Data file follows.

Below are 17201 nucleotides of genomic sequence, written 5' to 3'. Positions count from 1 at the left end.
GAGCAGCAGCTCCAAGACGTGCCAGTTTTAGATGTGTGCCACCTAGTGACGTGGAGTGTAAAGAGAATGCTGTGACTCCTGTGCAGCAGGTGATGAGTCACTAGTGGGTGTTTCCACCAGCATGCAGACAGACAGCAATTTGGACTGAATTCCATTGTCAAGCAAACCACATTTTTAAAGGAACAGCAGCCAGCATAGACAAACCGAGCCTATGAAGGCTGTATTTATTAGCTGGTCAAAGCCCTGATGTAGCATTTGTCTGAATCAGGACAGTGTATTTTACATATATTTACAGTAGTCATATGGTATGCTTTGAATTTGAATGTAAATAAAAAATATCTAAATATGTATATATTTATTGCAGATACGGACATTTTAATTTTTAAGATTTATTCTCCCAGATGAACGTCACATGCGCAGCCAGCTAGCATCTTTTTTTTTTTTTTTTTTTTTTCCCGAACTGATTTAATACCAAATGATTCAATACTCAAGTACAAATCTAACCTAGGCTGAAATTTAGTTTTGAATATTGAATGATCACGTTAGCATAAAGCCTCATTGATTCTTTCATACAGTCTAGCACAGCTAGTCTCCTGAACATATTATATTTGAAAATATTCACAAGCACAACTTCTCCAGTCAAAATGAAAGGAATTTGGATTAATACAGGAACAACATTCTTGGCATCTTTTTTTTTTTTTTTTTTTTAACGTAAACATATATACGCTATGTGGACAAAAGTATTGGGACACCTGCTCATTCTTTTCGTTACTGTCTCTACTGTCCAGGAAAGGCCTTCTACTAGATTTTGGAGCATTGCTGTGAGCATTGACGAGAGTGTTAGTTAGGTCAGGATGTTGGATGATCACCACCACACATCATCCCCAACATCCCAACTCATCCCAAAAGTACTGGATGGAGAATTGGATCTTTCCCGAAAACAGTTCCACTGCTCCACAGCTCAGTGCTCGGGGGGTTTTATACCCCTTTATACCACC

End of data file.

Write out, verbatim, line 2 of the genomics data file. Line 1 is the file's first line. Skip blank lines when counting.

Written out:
GAGCAGCAGCTCCAAGACGTGCCAGTTTTAGATGTGTGCCACCTAGTGACGTGGAGTGTAAAGAGAATGCTGTGACTCCTGTGCAGCAGGTGATGAGTCACTAGTGGGTGTTTCCACCAGCATGCAGACAGACAGCAATTTGGACTGAATTCCATTGTCAAGCAAACCACATTTTTAAAGGAACAGCAGCCAGCATAGACAAACCGAGCCTATGAAGGCTGTATTTATTAGCTGGTCAAAGCCCTGATGTAGCATTTGTCTGAATCAGGACAGTGTATTTTACATATATTTACAGTAGTCATATGGTATGCTTTGAATTTGAATGTAAATAAAAAATATCTAAATATGTATATATTTATTGCAGATACGGACATTTTAATTTTTAAGATTTATTCTCCCAGATGAACGTCACATGCGCAGCCAGCTAGCATCTTTTTTTTTTTTTTTTTTTTTTCCCGAACTGATTTAATACCAAATGATTCAATACTCAAGTACAAATCTAACCTAGGCTGAAATTTAGTTTTGAATATTGAATGATCACGTTAGCATAAAGCCTCATTGATTCTTTCATACAGTCTAGCACAGCTAGTCTCCTGAACATATTATATTTGAAAATATTCACAAGCACAACTTCTCCAGTCAAAATGAAAGGAATTTGGATTAATACAGGAACAACATTCTTGGCATCTTTTTTTTTTTTTTTTTTTTAACGTAAACATATATACGCTATGTGGACAAAAGTATTGGGACACCTGCTCATTCTTTTCGTTACTGTCTCTACTGTCCAGGAAAGGCCTTCTACTAGATTTTGGAGCATTGCTGTGAGCATTGACGAGAGTGTTAGTTAGGTCAGGATGTTGGATGATCACCACCACACATCATCCCCAACATCCCAACTCATCCCAAAAGTACTGGATGGAGAATTGGATCTTTCCCGAAAACAGTTCCACTGCTCCACAGCTCAGTGCTCGGGGGGTTTTATACCCCTTTATACCACC